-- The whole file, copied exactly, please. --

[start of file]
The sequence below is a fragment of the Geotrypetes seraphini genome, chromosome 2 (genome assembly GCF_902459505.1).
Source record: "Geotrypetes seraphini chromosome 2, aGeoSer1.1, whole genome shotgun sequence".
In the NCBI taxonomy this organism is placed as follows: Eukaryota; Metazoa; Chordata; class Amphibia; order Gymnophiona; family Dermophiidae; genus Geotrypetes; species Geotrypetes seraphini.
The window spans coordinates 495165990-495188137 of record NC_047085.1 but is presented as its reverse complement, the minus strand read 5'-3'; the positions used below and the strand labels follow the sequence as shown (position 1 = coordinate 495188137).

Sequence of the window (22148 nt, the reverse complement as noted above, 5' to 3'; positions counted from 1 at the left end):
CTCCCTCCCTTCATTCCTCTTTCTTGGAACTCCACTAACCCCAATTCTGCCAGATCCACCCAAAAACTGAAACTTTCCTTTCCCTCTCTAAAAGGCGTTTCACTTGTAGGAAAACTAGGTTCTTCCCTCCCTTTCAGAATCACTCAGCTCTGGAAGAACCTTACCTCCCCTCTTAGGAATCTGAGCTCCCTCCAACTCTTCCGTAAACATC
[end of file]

The sequence below is a fragment of the Geotrypetes seraphini genome, chromosome 2 (genome assembly GCF_902459505.1).
Source record: "Geotrypetes seraphini chromosome 2, aGeoSer1.1, whole genome shotgun sequence".
In the NCBI taxonomy this organism is placed as follows: Eukaryota; Metazoa; Chordata; class Amphibia; order Gymnophiona; family Dermophiidae; genus Geotrypetes; species Geotrypetes seraphini.
The window spans coordinates 495165990-495188137 of record NC_047085.1 but is presented as its reverse complement, the minus strand read 5'-3'; the positions used below and the strand labels follow the sequence as shown (position 1 = coordinate 495188137).

Sequence of the window (22148 nt, the reverse complement as noted above, 5' to 3'; positions counted from 1 at the left end):
CTCCCTCCCTTCATTCCTCTTTCTTGGAACTCCACTAACCCCAATTCTGCCAGATCCACCCAAAAACTGAAACTTTCCTTTCCCTCTCTAAAAGGCGTTTCACTTGTAGGAAAACTAGGTTCTTCCCTCCCTTTCAGAATCACTCAGCTCTGGAAGAACCTTACCTCCCCTCTTAGGAATCTGAGCTCCCTCCAACTCTTCCGTAAACATC